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Tardive dyskinesia in elderly psychiatric patients: a 5-year study
Am J Psychiatry 1992;149:1206-1211.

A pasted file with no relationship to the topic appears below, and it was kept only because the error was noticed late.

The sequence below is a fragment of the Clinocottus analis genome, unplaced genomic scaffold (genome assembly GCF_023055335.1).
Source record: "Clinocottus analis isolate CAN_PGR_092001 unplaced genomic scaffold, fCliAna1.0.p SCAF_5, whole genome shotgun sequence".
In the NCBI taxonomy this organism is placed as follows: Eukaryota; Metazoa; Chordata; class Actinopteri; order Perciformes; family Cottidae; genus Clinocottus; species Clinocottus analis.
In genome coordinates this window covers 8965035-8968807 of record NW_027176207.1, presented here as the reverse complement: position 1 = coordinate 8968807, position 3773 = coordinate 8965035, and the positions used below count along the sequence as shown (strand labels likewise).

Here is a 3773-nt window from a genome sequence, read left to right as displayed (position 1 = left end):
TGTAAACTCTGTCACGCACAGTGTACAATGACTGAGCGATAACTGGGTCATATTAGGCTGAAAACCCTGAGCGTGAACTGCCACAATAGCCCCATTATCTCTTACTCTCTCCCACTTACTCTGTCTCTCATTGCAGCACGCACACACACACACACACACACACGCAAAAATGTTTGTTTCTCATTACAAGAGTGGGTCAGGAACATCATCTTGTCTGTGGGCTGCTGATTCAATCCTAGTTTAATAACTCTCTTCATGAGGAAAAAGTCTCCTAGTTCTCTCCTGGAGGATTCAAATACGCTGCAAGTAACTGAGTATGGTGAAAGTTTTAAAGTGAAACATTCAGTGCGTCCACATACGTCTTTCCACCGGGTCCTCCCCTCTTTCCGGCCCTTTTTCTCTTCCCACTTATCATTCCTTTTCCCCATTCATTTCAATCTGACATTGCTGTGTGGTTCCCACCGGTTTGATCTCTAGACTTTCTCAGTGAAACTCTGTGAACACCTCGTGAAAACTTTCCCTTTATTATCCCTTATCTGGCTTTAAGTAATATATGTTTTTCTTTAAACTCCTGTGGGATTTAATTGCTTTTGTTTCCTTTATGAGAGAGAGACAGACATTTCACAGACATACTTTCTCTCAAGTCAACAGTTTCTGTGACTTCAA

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OBJECTIVE: The authors investigated the prevalence of tardive dyskinesia among elderly psychiatric patients who had never received neuroleptic medication before their first hospitalization. METHOD: The study was performed in the geriatric psychiatry unit of a university- affiliated hospital in Canada and involved all first-admission patients admitted from September 1984 through August 1989 who had never taken neuroleptic drugs. In September and October 1989, the patients who were available for follow-up were examined and given ratings on the Abnormal Involuntary Movement Scale to establish the presence or absence of tardive dyskinesia. The patients' records were reviewed for information on age, diagnosis, duration of hospitalization, neuroleptic treatment received after admission, anticholinergic drugs received, and drug-free periods. RESULTS: Of the 162 patients who were available and whose data were analyzed, a total of 99 had been treated with neuroleptics, and 35 (35.4%) of these were found to have tardive dyskinesia. Two of the 35 also had tardive dystonia. Significantly more patients with major depression than patients with primary degenerative dementia or delusional psychosis had tardive dyskinesia. CONCLUSIONS: This study confirms the higher vulnerability of elderly psychiatric patients treated with neuroleptics to the development of tardive dyskinesia. The authors stress that caution is especially necessary when neuroleptics are prescribed for older patients with major affective disorders.

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